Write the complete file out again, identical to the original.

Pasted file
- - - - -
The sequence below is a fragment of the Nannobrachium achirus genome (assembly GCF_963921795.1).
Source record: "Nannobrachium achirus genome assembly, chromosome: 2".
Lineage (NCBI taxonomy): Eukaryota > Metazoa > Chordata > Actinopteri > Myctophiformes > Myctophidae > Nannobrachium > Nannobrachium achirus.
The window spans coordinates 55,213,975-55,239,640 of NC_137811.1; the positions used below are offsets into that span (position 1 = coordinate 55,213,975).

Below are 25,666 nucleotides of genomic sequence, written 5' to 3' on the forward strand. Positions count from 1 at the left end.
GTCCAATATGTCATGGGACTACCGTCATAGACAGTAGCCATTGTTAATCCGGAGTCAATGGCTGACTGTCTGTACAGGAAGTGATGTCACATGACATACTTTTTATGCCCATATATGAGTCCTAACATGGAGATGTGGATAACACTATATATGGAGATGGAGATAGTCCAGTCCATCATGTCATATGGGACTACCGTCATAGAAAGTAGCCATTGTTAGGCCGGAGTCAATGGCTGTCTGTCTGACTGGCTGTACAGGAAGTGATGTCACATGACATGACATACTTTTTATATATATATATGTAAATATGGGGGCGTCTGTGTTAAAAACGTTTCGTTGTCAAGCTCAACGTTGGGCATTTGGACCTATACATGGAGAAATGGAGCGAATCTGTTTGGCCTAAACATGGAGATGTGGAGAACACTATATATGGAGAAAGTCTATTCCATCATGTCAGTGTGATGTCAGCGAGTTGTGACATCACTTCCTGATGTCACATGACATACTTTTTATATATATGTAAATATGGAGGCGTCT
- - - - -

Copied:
The sequence below is a fragment of the Nannobrachium achirus genome (assembly GCF_963921795.1).
Source record: "Nannobrachium achirus genome assembly, chromosome: 2".
Lineage (NCBI taxonomy): Eukaryota > Metazoa > Chordata > Actinopteri > Myctophiformes > Myctophidae > Nannobrachium > Nannobrachium achirus.
The window spans coordinates 55,213,975-55,239,640 of NC_137811.1; the positions used below are offsets into that span (position 1 = coordinate 55,213,975).

Below are 25,666 nucleotides of genomic sequence, written 5' to 3' on the forward strand. Positions count from 1 at the left end.
GTCCAATATGTCATGGGACTACCGTCATAGACAGTAGCCATTGTTAATCCGGAGTCAATGGCTGACTGTCTGTACAGGAAGTGATGTCACATGACATACTTTTTATGCCCATATATGAGTCCTAACATGGAGATGTGGATAACACTATATATGGAGATGGAGATAGTCCAGTCCATCATGTCATATGGGACTACCGTCATAGAAAGTAGCCATTGTTAGGCCGGAGTCAATGGCTGTCTGTCTGACTGGCTGTACAGGAAGTGATGTCACATGACATGACATACTTTTTATATATATATATGTAAATATGGGGGCGTCTGTGTTAAAAACGTTTCGTTGTCAAGCTCAACGTTGGGCATTTGGACCTATACATGGAGAAATGGAGCGAATCTGTTTGGCCTAAACATGGAGATGTGGAGAACACTATATATGGAGAAAGTCTATTCCATCATGTCAGTGTGATGTCAGCGAGTTGTGACATCACTTCCTGATGTCACATGACATACTTTTTATATATATGTAAATATGGAGGCGTCT